George Sidwell remembers the day that his life changed forever.

“I was on the job, up on a roof. My vision was kind of spotty, and then my whole left side just went numb.

“I fell to the ground and thought I was going to die. The scariest part was thinking about dying alone.”

George’s devastating stroke took away his work, his financial security and his illusions about homelessness.

“I had always worked hard. I was used to being the giver, not the receiver. I was raised with the attitude that people are homeless because they want to be. I learned that wasn’t true.”

After the accident, whatever safety net George had soon unraveled.  After six weeks of relearning to walk, the medical bills wiped him out. His insurance was canceled. While George was disabled and deep in debt, the worst was still to come.

Less than two months after the accident, his home burned to the ground. George lost everything. That’s when he moved into a tent in Nickelsville. “I was pretty broken,” George remembers.  

“My spirit was gone.” This was during the great recession, and George found others like himself. “There were people who had made good money, lost their jobs and ran out of savings.

“There were people who came to help family, and thought they’d be able to find a job. And there were people with medical conditions, like me.” But George remained resilient; he found a way back on his feet.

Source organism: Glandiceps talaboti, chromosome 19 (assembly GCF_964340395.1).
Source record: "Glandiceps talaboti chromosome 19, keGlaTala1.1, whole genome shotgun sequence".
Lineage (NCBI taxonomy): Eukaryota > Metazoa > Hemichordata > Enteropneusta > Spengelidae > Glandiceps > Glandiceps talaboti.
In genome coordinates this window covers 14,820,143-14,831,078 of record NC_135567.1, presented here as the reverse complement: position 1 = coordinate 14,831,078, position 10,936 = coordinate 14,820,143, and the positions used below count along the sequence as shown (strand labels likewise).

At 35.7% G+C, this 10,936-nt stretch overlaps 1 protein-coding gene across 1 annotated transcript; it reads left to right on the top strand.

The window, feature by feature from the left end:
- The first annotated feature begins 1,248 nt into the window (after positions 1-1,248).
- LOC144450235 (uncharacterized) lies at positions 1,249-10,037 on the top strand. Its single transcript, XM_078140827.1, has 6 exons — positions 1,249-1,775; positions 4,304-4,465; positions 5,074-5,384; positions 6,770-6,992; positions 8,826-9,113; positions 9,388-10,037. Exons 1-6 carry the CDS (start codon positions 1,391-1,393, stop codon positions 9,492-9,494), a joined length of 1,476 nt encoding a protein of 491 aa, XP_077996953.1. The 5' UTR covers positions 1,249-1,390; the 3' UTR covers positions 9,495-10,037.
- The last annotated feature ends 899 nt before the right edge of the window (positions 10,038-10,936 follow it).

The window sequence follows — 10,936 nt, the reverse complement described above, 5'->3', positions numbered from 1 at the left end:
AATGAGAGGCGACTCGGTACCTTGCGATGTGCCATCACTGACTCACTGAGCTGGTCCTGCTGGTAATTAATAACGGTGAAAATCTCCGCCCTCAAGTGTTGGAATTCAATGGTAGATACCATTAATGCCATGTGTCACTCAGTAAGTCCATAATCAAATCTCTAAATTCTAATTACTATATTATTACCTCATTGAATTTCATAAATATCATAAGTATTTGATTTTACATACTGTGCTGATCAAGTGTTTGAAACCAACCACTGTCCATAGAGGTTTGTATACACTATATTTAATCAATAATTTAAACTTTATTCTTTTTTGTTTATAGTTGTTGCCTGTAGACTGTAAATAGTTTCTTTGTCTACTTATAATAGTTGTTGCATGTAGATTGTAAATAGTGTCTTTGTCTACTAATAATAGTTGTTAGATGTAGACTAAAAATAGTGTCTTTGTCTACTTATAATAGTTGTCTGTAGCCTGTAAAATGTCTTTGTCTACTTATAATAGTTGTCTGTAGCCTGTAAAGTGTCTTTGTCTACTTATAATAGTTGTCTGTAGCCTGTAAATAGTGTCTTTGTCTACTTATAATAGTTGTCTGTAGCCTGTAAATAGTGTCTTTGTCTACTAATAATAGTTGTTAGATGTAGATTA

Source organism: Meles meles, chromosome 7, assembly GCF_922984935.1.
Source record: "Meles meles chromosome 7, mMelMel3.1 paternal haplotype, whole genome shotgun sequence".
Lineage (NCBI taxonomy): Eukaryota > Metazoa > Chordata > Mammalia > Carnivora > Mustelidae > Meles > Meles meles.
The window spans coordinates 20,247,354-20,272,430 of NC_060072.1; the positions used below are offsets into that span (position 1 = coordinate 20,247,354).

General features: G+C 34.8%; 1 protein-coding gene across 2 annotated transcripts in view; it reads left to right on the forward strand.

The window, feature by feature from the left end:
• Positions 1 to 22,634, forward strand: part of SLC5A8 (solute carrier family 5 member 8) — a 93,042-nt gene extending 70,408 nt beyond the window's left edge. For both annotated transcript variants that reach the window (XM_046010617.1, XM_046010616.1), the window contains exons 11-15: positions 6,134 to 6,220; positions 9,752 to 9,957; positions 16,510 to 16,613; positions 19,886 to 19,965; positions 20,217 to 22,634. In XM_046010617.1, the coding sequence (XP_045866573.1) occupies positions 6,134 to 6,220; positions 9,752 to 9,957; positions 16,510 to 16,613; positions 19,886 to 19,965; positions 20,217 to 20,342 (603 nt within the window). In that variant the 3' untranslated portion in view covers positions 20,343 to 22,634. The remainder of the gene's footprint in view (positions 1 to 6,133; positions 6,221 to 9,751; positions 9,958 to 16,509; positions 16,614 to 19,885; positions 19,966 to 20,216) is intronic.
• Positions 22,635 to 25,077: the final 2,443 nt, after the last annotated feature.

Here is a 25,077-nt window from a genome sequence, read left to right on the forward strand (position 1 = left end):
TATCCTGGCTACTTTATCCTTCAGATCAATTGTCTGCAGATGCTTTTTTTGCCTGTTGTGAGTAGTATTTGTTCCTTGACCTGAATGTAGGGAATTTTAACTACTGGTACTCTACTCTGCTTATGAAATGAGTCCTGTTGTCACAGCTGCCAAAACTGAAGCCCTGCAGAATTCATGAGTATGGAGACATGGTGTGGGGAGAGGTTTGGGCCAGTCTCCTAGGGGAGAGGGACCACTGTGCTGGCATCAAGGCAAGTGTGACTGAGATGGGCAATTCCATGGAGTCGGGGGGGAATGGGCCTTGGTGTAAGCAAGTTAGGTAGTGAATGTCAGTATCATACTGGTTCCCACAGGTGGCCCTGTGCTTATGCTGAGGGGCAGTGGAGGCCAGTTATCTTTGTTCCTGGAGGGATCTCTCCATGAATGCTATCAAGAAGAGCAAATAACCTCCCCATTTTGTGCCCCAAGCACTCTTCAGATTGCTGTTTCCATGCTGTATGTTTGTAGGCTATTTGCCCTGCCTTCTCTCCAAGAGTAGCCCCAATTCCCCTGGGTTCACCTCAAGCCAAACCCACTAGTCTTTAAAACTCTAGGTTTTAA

“A friend told me about Real Change,” he recalls. “It sounded like something that could help me keep the dignity I had left. I said, ‘Well, I don’t know. You think I could make 15 or 20 bucks a day to cover my basic daily needs?’ He laughed a little and said, ‘Oh, you know, you make what you wanna make. You oughta give it a try.’”

“My first day out there, I bought 20 papers and sold out within an hour and a half. That kind of started me onto the track to where I am now.”

When George became a Real Change vendor, he found a lot more than a job. He found a community, a voice and a path toward healing.

He became a vendor activist, and a popular member of our Homeless Speakers Bureau. He joined Real Change’s Vendor Advisory Board, and was elected 2018 Vendor of the Year by his peers.

 “It was really scary telling my story at first. Sometimes it really gets emotional. It’s like I’m almost there again.” George hopes that others can learn from his experience.

“I really believe that a lot of people judge and put homeless people into a box just because they’re not there at this point in time. There are people really out there that don’t want to be, but they are. The negative attitude makes them feel worthless. It makes them feel like they are not a part of society — separated — like they have some kind of disease.

“It eats at their hope. After a while, they start giving up because everyone’s saying all these things and nothing is working for them yet, so why even try?”